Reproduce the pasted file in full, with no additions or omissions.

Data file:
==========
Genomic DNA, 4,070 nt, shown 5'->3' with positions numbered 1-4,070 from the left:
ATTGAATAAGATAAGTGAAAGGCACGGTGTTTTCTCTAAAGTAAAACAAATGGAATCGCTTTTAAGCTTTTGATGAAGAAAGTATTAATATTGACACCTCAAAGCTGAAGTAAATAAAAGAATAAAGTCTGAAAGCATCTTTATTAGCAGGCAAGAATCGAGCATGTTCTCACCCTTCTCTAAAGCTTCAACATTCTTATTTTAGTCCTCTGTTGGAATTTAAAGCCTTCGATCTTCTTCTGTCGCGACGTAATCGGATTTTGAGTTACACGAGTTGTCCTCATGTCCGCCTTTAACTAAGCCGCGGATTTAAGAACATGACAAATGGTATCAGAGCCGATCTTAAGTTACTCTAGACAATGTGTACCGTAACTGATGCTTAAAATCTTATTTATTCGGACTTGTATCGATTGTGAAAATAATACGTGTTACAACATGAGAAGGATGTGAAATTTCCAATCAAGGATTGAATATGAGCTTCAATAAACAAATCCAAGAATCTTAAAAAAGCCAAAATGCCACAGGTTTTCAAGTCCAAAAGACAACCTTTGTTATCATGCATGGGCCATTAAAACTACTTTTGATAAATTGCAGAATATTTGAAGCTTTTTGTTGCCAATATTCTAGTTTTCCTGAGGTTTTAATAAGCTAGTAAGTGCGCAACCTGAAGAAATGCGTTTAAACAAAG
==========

Genomic DNA, 4,070 nt, shown 5'->3' with positions numbered 1-4,070 from the left:
ATTGAATAAGATAAGTGAAAGGCACGGTGTTTTCTCTAAAGTAAAACAAATGGAATCGCTTTTAAGCTTTTGATGAAGAAAGTATTAATATTGACACCTCAAAGCTGAAGTAAATAAAAGAATAAAGTCTGAAAGCATCTTTATTAGCAGGCAAGAATCGAGCATGTTCTCACCCTTCTCTAAAGCTTCAACATTCTTATTTTAGTCCTCTGTTGGAATTTAAAGCCTTCGATCTTCTTCTGTCGCGACGTAATCGGATTTTGAGTTACACGAGTTGTCCTCATGTCCGCCTTTAACTAAGCCGCGGATTTAAGAACATGACAAATGGTATCAGAGCCGATCTTAAGTTACTCTAGACAATGTGTACCGTAACTGATGCTTAAAATCTTATTTATTCGGACTTGTATCGATTGTGAAAATAATACGTGTTACAACATGAGAAGGATGTGAAATTTCCAATCAAGGATTGAATATGAGCTTCAATAAACAAATCCAAGAATCTTAAAAAAGCCAAAATGCCACAGGTTTTCAAGTCCAAAAGACAACCTTTGTTATCATGCATGGGCCATTAAAACTACTTTTGATAAATTGCAGAATATTTGAAGCTTTTTGTTGCCAATATTCTAGTTTTCCTGAGGTTTTAATAAGCTAGTAAGTGCGCAACCTGAAGAAATGCGTTTAAACAAAG